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Linking alpha-synuclein phosphorylation to reactive oxygen species formation and mitochondrial dysfunction in SH-SY5Y cells

Lookup NU author(s): Professor Tiago OuteiroORCiD


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Alpha-synuclein (α-syn) is a soluble protein highly enriched in presynaptic terminals of neurons. Accumulation of α-syn as intracellular filamentous aggregates is a pathological feature of sporadic and familial forms of Parkinson's disease (PD). Changes in α-syn post-translational modifications, as well as mitochondrial dysfunction and oxidative stress constitute key pathogenic events of this disorder. Here we assessed the correlation between α-syn phosphorylation at serine 129 (Ser129), the formation of reactive oxygen species (ROS) and mitochondrial dysfunction in SH-SY5Y cells expressing A53T mutant or wild-type (WT) α-syn, exposed to ferrous iron (FeSO4) and rotenone (complex I inhibitor). Under basal conditions, prolonged expression of A53T mutant α-syn altered mitochondria morphology, increased superoxide formation and phosphorylation at Ser129, which was linked to decreased activity of protein phosphatase 2A (PP2A). Exposure to FeSO4 or rotenone enhanced intracellular ROS levels, including superoxide anions, in both types of cells, along with α-syn Ser129 phosphorylation and mitochondrial depolarization. Most of these changes were largely evident in A53T mutant α-syn expressing cells. Overall, the data suggest that stimuli that promote ROS formation and mitochondrial alterations highly correlate with mutant α-syn phosphorylation at Ser129, which may precede cell degeneration in PD. © 2014 Elsevier Inc.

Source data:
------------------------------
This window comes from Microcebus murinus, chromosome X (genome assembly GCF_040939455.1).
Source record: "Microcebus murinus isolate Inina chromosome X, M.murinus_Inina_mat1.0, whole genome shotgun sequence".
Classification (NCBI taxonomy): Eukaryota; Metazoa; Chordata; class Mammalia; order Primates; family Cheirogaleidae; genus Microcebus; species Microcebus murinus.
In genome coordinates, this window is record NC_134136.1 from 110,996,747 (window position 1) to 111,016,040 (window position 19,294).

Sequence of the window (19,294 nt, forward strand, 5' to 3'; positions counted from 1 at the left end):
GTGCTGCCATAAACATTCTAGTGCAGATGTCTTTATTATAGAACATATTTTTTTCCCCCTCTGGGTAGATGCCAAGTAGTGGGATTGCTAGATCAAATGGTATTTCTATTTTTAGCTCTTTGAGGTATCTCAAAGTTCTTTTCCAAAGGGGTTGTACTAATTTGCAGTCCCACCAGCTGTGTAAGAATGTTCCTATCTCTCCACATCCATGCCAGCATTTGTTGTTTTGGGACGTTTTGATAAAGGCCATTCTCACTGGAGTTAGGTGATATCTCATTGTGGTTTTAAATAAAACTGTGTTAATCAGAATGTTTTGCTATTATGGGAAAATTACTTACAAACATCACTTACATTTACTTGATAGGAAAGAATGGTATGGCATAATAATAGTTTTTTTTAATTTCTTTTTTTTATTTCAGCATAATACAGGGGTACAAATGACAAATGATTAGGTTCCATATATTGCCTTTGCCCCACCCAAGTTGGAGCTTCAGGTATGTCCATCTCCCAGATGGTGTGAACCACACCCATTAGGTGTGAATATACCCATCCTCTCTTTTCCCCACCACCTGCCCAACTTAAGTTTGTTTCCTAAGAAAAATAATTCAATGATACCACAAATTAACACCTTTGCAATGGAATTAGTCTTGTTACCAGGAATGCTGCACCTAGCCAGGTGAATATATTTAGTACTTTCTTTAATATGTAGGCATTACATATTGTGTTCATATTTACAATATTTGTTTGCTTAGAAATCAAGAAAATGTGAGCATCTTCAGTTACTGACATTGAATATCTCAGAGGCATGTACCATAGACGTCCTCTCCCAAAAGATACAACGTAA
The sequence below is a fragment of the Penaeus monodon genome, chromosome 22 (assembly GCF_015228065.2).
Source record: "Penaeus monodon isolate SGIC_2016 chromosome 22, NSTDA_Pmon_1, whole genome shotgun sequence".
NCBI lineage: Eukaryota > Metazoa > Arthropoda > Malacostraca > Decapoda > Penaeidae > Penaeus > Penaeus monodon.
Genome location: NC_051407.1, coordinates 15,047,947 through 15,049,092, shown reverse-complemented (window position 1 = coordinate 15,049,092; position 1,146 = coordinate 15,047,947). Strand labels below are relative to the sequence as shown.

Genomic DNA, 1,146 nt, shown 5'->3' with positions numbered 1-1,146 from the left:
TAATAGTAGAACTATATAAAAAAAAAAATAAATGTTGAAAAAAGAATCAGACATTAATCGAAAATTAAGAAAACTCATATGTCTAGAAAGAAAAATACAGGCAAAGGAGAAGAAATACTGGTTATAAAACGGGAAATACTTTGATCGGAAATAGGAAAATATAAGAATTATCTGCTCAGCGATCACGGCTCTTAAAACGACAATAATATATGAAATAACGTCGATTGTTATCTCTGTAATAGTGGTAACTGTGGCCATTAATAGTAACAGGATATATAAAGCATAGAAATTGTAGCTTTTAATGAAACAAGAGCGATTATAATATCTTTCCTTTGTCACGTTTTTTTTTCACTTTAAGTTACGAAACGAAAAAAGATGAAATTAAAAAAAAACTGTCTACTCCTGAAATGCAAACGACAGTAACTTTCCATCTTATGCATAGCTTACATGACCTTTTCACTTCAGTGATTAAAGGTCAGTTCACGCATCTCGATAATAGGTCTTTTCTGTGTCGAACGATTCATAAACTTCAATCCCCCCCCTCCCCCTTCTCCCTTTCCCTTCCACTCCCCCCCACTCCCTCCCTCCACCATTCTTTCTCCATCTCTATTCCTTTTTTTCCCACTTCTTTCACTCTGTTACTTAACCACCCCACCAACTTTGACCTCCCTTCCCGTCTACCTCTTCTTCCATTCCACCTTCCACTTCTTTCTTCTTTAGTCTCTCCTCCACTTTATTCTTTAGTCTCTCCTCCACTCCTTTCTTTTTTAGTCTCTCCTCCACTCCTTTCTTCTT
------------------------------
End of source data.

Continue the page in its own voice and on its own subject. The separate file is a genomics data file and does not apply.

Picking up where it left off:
Publication metadata

Author(s): Perfeito R, Lazaro DF, Outeiro TF, Rego AC

Publication type: Article

Publication status: Published

Journal: Molecular and Cellular Neuroscience

Year: 2014

Volume: 62

Pages: 51-59

Print publication date: 01/09/2014

Online publication date: 07/08/2014

Acceptance date: 06/08/2014

ISSN (print): 1044-7431

ISSN (electronic): 1095-9327

Publisher: Academic Press Inc.


DOI: 10.1016/j.mcn.2014.08.002

PubMed id: 25109238


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